I feel like this all suggests a tumour. I have never posted on here before but I just came across your post and I had to comment Just want to start off by saying I know how you feel. Please for the love of god stay OFF google you will make it so much worse. I would suggest the next time you go to your doctors that you ask to be referred for CBT Cognitive Behavioural Therapy. It simply feeds one's paranoia, and reading about symptoms is guaranteed to bring them on! You are doing the right thing seeing your GP, but I urge you to prepare for the meeting.
Ask whether there are any simple tests, such as blood tests, that can set your mind at rest. Remember that your GP appointment will be a nominal 10 minutes, and time is precious, so everything you can do to help your GP will be appreciated. If Dr Google was a real doctor he or she would be struck off for causing so much unnecessary stress and anxiety! Your symptoms are real but may well be being caused by your health anxiety, rather than by a physical condition. The least likely physical cause of all is a brain tumour as these are extremely rare in teenagers.
The advice about writing your concerns down before seeing your GP is excellent advice which your GP will appreciate you following.
So, you're worried because all the tests were fine, and there were no red flags. But you'd also be be worried if the tests weren't fine, or if there were some red flags!
So, you've got yourself in a no-win situation. It's generally true that it's impossible to prove a negative: no one can prove you don't have cancer, even if you have all the tests in the world, and they all come out clear.
But the chances of having cancer when everything is clear is pretty low. After all, that is how most of us cope with the fact that life is limited. They referred me to some councilling, which will take about a month to sort out. Feelings of nausea in the morning could be caused by low blood sugar when you wake up.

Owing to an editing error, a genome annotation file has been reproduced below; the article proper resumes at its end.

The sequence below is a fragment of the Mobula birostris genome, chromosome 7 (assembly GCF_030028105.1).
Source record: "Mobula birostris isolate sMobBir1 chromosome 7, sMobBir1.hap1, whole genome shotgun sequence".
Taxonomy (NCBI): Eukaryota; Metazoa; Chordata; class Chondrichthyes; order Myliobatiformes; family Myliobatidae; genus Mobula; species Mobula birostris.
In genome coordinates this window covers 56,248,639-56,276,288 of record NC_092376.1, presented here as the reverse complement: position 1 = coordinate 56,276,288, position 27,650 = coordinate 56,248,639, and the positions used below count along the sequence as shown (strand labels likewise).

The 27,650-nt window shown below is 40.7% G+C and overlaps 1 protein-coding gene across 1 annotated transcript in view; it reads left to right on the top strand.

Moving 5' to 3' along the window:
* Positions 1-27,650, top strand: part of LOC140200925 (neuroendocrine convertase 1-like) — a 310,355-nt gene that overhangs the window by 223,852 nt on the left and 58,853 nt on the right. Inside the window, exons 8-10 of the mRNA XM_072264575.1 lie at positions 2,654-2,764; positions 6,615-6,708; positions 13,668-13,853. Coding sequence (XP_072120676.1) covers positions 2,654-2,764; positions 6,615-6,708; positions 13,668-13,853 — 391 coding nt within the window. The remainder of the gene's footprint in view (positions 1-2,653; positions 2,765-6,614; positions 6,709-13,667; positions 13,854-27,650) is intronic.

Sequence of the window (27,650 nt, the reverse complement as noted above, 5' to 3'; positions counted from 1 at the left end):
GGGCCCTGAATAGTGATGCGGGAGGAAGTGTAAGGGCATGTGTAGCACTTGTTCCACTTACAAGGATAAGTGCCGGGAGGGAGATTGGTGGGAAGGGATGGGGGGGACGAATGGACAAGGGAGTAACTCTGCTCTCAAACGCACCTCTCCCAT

Again thank you for the help. I've had anxiety for as long as i can remember, it's crippling, horrible, infesting and most importantly controlling. I have woken up panicking about brain tumours before and sent myself in to a sort of frenzy I would ring my mum, who would reassure me, i would enlist my exs help which eventually led to her leaving me for someone else, and would visit the doctors almost every week, i had a head ache on the back of my head for about 4 weeks, non stop.
Eventually on my 5th trip the doctor referred me to the MRI clinic. I went, absolutely terrified and convinced myself the results would be bad, They wearnt, infact they were absolutely fine. But yet i still went back to the doctors, eventually i decided to ignore the pain, every time it was there i just did something else, and guess what I'm never going to say that you shouldn't rule out a problem, but i am going to say this, the mind is a powerful tool, you can give someone a dummy tablet and the mind will fix the issues under the placebo effect, so if the mind can do that?
Listen to the doctors, they know the signs and symptoms, theres no shame in asking for reassurance, but just know if you can harness that negative energy and convert it into powerful thoughts you can cure yourself, i still ask for reassurance from time to time, but don't let it control your life, like my girlfriend says to me now "worry about it when it happens and not before" we cant change our future. So keep going, if you need a chat, then message me on here and ill be happy to help: I am also 21, so know exactly how you feel!
Hi idk if ppl still look on here but I'm 14 and I have anxiety but I'm really scared I have a brain tumer I always convince my self I'm I'll like cancer etc n get my mum to take me to the doctor last time I went I thought I had lung cancer they Checked my heart rate etc n I was fine but I googled my symptoms n it said brain tumer my balance ain't grate I haw abit of face numbness but have for years and I'm just scared please reply.
Hi to all I have been going doctors for years with bad aniexty and migranes and feeling tired all the time. But I have had a strok and heart atack.Please read our information about coronavirus and cancer alongside this page.
If you have symptoms of cancer you should still contact your doctor and go to any appointments you have. Spotting cancer early means treatment is more likely to be successful. Read about coronavirus and cancer. Hi and thanks for reading my post. Sadly I lost my mum to cancer at my age 43 I have had reflux as long as I can remember and been given medication on and off with flare ups.
But have been on them without stopping for 5 years. About 6 months ago I started either being constipated to having 5 motions a day even having to get up at night to go. My GP did bloods and I had an ultra sound which was fine. I have an urgent referral for Monday to be seen by colorectal consultant but scared all the years of bad reflux had caused it.